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WHO warns worst of virus is still ahead

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The World Health Organisation chief has warned "the worst is yet ahead of us" in the coronavirus outbreak as many countries ease restrictive measures aimed at reducing its spread.

WHO Director-General Tedros Adhanom Ghebreyesus did not specify why he believes the outbreak that has infected some 2.5 million people and killed more than 166,000 could get worse.

He and others, however, have previously pointed to the likely future spread of the illness through Africa, where health systems are far less developed.

"Trust us. The worst is yet ahead of us," Tedros told reporters from WHO headquarters in Geneva on Monday.

"Let's prevent this tragedy. It's a virus that many people still don't understand."

The WHO warned a large proportion of the public remains susceptible to COVID-19.

Early results from sero-epidemiologic surveys from around the world - which monitor levels of immunity within a population - suggest that a relatively small percentage of the population may have been infected, the WHO said.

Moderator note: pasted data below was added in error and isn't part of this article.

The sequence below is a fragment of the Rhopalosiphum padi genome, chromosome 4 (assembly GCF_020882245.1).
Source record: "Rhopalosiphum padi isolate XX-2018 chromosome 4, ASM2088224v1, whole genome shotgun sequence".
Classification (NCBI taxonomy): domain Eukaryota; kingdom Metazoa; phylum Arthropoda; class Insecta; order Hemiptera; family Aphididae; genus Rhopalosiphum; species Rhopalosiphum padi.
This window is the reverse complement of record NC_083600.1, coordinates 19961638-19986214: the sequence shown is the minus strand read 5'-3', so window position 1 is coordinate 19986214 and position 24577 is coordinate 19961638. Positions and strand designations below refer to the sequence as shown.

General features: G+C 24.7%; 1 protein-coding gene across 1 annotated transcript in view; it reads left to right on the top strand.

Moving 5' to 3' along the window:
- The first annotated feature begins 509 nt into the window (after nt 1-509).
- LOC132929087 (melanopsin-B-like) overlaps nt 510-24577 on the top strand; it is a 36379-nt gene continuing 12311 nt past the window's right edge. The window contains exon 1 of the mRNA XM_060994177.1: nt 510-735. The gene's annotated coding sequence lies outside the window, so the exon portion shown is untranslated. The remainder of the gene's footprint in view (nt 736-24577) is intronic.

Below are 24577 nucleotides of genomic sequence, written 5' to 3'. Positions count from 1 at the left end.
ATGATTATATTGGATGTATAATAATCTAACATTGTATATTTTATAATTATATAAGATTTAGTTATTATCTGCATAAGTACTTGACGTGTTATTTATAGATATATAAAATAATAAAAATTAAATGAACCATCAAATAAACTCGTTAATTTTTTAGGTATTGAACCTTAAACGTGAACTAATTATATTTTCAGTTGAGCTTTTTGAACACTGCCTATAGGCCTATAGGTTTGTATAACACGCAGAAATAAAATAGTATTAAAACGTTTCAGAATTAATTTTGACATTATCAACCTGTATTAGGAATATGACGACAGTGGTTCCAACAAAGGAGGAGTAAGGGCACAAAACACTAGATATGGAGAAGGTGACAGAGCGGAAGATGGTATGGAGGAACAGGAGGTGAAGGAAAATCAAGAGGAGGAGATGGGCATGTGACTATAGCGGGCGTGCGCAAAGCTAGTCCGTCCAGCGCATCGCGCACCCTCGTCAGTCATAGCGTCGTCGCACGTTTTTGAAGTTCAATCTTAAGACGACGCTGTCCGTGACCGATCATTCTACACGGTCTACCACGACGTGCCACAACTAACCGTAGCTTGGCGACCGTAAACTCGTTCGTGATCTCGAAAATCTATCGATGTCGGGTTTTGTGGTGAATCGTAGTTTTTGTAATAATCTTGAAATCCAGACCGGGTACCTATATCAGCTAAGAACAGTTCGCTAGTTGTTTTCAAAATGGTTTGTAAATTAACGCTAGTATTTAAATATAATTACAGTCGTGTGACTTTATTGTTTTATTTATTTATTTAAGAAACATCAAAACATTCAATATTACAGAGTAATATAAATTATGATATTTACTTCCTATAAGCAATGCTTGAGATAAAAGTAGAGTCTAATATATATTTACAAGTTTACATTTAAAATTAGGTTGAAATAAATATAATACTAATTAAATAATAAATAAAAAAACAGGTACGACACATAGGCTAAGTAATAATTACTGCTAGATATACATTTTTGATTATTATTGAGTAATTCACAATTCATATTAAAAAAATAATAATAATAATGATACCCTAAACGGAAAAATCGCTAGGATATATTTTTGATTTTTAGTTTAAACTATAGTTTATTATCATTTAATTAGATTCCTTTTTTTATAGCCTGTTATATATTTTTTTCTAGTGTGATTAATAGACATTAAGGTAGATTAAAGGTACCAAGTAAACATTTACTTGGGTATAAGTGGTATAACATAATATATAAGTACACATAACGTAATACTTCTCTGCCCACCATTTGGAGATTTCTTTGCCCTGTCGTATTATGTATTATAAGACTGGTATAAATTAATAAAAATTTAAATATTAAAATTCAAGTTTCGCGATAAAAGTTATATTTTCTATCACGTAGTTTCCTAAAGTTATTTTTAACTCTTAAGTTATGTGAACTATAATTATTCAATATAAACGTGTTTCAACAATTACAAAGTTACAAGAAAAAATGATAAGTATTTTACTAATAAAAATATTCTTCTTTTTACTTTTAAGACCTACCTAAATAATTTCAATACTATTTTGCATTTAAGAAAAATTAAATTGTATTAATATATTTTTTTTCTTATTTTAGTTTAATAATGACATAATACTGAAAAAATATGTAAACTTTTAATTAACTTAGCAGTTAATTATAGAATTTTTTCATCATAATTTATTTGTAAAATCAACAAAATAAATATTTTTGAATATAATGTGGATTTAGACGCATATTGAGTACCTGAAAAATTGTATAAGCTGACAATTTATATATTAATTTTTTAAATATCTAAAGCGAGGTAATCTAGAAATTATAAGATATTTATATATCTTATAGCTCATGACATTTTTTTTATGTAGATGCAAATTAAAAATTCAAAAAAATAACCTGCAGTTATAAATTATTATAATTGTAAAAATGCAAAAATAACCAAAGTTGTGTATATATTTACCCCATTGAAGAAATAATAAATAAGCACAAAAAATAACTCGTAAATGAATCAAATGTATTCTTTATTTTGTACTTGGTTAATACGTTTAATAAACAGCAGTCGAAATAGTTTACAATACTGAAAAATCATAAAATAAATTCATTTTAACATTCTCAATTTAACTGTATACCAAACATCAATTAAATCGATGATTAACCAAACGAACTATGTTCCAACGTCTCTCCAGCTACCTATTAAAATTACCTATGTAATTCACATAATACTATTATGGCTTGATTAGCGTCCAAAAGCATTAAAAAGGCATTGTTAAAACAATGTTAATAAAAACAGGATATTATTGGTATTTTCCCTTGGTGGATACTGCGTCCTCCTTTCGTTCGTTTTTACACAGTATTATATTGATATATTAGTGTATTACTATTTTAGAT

WHO's technical lead for COVID-19 Maria van Kerkhove urged vigilance, saying a large proportion of the population who hadn't been infected remained susceptible.

"So that means that the virus can take off again," she said.

"And so we need to ensure that the measures that are put in place (to transition out of lockdown) are done carefully."

Some Asian and European governments have gradually eased or started relaxing lockdown measures such as quarantines, school and business closures and restrictions on public gatherings, citing a decline in the growth of COVID-19 case counts and deaths.

Tedros and his agency have been on the defensive after US President Donald Trump last week ordered a halt to his country's funding of the agency, alleging it botched the early response to the outbreak.

Trump said the WHO failed to adequately share "in a timely and transparent" way information about the outbreak after it erupted in China late last year, which Tedros disputed.

"There is no secret in WHO because keeping things confidential or secret is dangerous. It's a health issue," he said.

"This virus is dangerous. It exploits cracks between us when we have differences."

Tedros said US Centers for Disease Control and Prevention staffers have been seconded to work with his agency, suggesting that was a sign of WHO's transparency.

"Having CDC staff (at WHO) means there is nothing hidden from the US from day one" Tedros said.

"Our CDC colleagues also know that we give information immediately to anyone."

© AP 2020

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